“A developed country is not a place where the poor have cars. It’s where the rich use public transport,” said Enrique Peñelosa, the mayor of the Colombian capital of Bogotá, implying that city mobility is key for a country’s development. One of the things that people in Bogotá appreciate Peñelosa for is the TransMilenio Bus Rapid Transit, or BRT system, that was inaugurated in December 2000. The introduction of BRT in Bogotá made many cities question their reliance on old-school means of transport like the metro or tram. But can a BRT system be self-sufficient and replace light rail systems? Cities have had different experiences with each, as they try to find how best to optimize mobility for their citizens.
Bogotá’s BRT covers 113 kilometers (70 miles) comprising 149 stations connected by 12 lines that transport 2.2 million passengers daily. A little over 8 million people live in the Colombian capital, and, after it replaced the trolleybus system, the BRT system is currently the only means of public transportation in the city. The trolleybus system – a system of electrified buses connected via overhead wires using spring-loaded trolley poles – was launched in 1951 to replace the trams, which were shut down after political unrest. Four decades later, the trolleybus was shut down, almost 10 years before the TransMilenio was inaugurated.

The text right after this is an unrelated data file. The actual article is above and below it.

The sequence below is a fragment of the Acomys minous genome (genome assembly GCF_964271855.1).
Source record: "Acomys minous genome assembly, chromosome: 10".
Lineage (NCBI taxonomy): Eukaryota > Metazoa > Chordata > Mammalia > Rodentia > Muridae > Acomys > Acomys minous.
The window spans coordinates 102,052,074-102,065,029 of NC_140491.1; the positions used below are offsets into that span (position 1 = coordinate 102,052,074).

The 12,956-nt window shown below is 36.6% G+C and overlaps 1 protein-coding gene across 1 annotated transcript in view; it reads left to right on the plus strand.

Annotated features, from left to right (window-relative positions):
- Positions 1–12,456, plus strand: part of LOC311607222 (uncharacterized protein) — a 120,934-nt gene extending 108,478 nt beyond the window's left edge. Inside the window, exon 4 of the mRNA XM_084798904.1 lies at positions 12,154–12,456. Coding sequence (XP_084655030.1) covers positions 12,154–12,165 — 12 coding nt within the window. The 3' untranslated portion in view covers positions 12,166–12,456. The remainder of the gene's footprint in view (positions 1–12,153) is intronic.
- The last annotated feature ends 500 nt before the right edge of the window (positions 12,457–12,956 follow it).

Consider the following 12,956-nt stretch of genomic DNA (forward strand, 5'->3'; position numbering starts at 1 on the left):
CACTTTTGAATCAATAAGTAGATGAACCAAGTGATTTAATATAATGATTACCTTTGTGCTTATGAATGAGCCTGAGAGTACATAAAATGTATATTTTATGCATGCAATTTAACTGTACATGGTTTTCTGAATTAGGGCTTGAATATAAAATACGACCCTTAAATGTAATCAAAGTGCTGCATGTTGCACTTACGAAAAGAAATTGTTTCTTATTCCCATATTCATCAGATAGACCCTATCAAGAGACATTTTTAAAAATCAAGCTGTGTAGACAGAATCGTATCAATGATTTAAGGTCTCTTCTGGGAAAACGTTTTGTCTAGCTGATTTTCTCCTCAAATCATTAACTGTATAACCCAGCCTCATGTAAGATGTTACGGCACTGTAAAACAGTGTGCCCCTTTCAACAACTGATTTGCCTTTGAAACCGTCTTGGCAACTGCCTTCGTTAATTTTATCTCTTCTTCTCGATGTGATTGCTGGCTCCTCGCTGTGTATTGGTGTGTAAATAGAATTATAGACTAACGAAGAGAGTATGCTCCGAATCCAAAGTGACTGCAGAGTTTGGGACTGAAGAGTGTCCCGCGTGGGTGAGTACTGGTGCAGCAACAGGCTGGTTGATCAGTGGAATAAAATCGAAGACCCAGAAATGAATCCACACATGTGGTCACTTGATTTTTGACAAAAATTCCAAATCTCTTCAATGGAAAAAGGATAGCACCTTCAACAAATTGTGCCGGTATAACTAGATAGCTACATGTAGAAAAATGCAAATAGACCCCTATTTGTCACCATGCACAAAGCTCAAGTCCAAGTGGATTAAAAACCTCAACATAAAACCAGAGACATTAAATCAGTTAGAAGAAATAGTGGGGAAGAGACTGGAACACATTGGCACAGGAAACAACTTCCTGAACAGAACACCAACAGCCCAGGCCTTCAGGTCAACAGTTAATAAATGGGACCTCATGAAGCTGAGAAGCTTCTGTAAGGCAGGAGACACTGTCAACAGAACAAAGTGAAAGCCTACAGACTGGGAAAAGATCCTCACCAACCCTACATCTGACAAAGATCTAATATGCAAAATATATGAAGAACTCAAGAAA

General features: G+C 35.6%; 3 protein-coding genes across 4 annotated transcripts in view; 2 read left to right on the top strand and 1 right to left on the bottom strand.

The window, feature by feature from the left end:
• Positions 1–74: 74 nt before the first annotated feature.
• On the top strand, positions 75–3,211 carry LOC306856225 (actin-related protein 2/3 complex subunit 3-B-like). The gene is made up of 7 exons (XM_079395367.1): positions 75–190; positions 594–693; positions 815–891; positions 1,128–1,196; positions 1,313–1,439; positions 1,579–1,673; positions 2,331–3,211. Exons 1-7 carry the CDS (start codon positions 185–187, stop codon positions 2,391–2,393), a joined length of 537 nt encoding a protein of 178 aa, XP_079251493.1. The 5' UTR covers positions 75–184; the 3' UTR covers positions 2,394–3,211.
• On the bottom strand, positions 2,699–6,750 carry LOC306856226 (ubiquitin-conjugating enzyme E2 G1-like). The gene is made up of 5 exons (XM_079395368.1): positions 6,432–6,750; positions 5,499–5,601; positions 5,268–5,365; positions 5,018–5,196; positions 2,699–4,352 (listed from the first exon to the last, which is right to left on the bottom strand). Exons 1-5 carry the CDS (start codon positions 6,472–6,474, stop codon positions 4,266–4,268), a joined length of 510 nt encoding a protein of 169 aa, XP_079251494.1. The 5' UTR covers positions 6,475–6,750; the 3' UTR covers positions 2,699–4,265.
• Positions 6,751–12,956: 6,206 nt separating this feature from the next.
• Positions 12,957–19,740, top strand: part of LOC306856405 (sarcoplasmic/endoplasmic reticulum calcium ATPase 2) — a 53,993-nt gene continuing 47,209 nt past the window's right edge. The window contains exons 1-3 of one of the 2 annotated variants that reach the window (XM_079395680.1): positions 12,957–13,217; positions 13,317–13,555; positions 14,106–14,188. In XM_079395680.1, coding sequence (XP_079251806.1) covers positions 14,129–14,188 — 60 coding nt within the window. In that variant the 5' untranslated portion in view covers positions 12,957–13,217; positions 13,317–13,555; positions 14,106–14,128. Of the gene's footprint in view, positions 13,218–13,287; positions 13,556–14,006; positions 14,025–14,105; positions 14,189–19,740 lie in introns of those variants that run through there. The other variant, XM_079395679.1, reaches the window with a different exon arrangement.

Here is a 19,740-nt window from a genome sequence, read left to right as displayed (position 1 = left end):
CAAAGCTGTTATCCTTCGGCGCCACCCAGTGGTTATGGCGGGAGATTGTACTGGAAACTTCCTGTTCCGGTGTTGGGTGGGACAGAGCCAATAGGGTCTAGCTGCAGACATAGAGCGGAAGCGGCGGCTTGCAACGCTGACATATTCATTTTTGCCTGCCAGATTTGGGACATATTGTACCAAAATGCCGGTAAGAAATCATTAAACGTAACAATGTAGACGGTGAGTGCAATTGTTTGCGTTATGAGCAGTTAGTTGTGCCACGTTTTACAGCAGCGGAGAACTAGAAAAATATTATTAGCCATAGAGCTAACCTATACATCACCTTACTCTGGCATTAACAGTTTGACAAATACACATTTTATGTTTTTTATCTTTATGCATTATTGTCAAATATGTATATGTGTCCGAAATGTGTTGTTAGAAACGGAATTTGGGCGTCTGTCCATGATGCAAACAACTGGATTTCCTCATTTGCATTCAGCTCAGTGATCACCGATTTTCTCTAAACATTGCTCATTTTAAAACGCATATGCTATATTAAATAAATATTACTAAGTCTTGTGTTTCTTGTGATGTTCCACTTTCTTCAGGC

Seeing Bogota’s example as a success and aiming to follow the Colombian capital’s footsteps, Egypt’s Transport Authority announced plans to introduce a BRT system to the capital Cairo. Cairo’s public transport system – an uncontrollable jumble of buses, minibuses, microbuses, auto rickshaws, and metro – is in many cases mediated by the informal sector. More than 20 million people live in the Egyptian capital, and the majority of people who take public transport in Cairo are people who cannot afford cars. The oldest and most organized public transport in the city is Cairo’s underground metro, which covers 77.9 kilometres (48.4 miles), comprising 61 stations connected by three lines that transport 3.5 million passengers daily. It was inaugurated in 1987, when the city’s population stood at 10 million. The capacity of Cairo’s public transport infrastructure was around 20,000 passengers per hour, which increased to 60,000 after the construction of the metro.